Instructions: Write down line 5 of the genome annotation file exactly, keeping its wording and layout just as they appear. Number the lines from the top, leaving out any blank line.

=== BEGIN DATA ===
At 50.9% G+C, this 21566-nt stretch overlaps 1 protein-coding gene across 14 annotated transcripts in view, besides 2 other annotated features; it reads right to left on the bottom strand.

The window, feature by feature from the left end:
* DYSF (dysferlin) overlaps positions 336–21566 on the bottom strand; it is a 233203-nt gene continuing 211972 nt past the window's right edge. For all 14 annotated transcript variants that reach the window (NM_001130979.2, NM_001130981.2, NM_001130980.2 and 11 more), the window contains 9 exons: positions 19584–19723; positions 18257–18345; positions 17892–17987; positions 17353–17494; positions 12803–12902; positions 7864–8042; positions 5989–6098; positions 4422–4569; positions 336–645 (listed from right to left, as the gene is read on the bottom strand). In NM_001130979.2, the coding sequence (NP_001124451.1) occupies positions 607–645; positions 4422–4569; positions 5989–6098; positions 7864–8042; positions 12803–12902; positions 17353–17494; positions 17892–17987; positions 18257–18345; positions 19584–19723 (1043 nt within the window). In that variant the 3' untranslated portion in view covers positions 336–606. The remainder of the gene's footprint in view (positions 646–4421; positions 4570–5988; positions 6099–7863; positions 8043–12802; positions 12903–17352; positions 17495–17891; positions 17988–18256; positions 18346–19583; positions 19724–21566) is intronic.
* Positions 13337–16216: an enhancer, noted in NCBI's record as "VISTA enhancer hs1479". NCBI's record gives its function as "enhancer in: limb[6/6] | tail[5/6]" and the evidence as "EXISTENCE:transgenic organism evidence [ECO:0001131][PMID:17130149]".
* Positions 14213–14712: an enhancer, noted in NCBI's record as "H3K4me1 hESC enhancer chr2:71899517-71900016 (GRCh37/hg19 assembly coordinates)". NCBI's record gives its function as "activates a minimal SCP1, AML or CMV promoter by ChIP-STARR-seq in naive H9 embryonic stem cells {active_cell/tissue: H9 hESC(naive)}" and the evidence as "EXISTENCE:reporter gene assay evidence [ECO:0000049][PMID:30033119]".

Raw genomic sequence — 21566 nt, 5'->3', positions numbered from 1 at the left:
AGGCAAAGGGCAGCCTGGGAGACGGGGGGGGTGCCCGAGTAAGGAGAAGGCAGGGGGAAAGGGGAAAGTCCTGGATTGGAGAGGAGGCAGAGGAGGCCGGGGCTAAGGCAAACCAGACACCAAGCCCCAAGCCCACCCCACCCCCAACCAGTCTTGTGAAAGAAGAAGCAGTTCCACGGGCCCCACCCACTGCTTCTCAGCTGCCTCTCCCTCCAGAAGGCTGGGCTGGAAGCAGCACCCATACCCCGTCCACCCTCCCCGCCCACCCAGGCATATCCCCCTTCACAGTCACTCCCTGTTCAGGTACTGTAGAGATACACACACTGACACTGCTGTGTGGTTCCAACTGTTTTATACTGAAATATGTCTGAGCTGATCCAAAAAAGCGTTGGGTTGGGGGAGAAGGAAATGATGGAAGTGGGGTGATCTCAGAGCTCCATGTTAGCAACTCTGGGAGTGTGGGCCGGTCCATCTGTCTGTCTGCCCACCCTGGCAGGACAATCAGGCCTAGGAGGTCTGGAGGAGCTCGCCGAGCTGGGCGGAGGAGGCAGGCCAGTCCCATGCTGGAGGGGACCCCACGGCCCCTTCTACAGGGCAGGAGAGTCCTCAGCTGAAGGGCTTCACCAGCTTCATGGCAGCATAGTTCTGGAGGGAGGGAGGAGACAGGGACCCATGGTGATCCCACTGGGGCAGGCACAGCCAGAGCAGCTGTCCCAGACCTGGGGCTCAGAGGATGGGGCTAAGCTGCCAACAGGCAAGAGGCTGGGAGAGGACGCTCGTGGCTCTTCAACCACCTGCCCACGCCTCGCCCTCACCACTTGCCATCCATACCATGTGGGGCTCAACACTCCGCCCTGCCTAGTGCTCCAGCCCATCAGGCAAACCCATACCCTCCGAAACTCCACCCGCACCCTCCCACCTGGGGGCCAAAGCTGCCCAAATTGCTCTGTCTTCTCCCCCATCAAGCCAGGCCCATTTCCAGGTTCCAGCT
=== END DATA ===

* Positions 14213–14712: an enhancer, noted in NCBI's record as "H3K4me1 hESC enhancer chr2:71899517-71900016 (GRCh37/hg19 assembly coordinates)". NCBI's record gives its function as "activates a minimal SCP1, AML or CMV promoter by ChIP-STARR-seq in naive H9 embryonic stem cells {active_cell/tissue: H9 hESC(naive)}" and the evidence as "EXISTENCE:reporter gene assay evidence [ECO:0000049][PMID:30033119]".